B-99 Swamp Sparrow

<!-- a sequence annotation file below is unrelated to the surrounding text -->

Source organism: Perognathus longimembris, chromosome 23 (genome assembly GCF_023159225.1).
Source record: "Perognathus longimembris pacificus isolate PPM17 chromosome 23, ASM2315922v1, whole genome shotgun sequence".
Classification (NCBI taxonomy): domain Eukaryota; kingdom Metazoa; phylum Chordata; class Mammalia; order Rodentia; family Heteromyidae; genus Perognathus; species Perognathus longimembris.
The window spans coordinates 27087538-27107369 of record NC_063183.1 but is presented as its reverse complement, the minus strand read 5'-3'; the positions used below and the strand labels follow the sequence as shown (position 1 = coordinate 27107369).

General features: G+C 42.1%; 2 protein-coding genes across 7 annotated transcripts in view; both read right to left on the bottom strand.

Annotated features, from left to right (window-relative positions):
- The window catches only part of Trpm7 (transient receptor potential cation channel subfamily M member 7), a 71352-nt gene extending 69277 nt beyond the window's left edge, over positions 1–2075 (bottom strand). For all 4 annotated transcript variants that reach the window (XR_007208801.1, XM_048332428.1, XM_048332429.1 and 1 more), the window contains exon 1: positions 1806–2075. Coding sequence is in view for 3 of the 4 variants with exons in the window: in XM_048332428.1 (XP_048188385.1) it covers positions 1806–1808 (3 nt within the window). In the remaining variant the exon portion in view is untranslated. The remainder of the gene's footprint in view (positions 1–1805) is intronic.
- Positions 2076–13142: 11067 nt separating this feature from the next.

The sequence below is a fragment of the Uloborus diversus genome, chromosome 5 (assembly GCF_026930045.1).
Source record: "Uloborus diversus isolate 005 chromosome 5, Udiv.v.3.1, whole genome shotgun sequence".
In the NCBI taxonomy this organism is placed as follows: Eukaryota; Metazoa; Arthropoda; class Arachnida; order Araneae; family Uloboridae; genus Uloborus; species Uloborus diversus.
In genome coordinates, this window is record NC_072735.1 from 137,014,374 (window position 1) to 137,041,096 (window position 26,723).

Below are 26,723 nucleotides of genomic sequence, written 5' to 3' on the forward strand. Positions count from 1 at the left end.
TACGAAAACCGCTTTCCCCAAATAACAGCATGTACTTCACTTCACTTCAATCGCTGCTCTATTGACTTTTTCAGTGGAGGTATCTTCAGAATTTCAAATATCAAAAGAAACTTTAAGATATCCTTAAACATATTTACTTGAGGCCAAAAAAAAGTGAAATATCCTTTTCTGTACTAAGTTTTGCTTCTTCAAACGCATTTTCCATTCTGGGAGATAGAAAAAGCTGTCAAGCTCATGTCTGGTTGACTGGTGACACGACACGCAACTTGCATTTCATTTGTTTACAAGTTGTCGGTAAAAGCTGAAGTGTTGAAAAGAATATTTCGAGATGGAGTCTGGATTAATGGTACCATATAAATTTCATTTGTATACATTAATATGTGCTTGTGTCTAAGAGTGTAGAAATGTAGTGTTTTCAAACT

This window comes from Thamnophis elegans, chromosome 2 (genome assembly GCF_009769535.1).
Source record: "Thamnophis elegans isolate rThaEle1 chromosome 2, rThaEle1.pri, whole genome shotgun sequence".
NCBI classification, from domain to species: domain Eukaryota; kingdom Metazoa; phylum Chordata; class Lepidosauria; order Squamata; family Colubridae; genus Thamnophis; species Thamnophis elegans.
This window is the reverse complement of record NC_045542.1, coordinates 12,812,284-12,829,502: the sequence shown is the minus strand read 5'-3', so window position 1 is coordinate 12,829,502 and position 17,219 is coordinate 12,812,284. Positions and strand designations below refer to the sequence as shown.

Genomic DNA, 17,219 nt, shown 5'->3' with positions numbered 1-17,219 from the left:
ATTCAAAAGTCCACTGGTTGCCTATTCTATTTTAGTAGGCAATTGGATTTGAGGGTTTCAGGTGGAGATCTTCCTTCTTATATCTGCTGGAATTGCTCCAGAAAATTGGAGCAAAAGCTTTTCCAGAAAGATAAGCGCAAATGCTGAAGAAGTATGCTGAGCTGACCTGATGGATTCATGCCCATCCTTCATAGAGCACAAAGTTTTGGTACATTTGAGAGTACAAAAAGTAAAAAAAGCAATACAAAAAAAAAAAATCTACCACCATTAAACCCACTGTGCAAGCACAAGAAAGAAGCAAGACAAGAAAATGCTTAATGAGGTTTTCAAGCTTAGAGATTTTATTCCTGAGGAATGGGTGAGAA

Swamp Sparrows breed in Canada and the northern regions of eastern and central U.S. The species spends winters in the central and southeastern regions of the U.S. and south into central Mexico. Preferred habitats include freshwater marshes, wetlands, bogs, and margins along streams and ponds; also found in salt marshes. The Swamp Sparrow has longer legs than other members of its genus; this adaptation allows it to wade in shallow water to forage. It sometimes sticks its head under water to try to capture aquatic invertebrates. They begin singing very early in the day and will sometimes sing through the night, especially when there is moonlight. A group of sparrows has many collective nouns, including a “crew”, “flutter”, “meinie”, “quarrel”, and “ubiquity” of sparrows.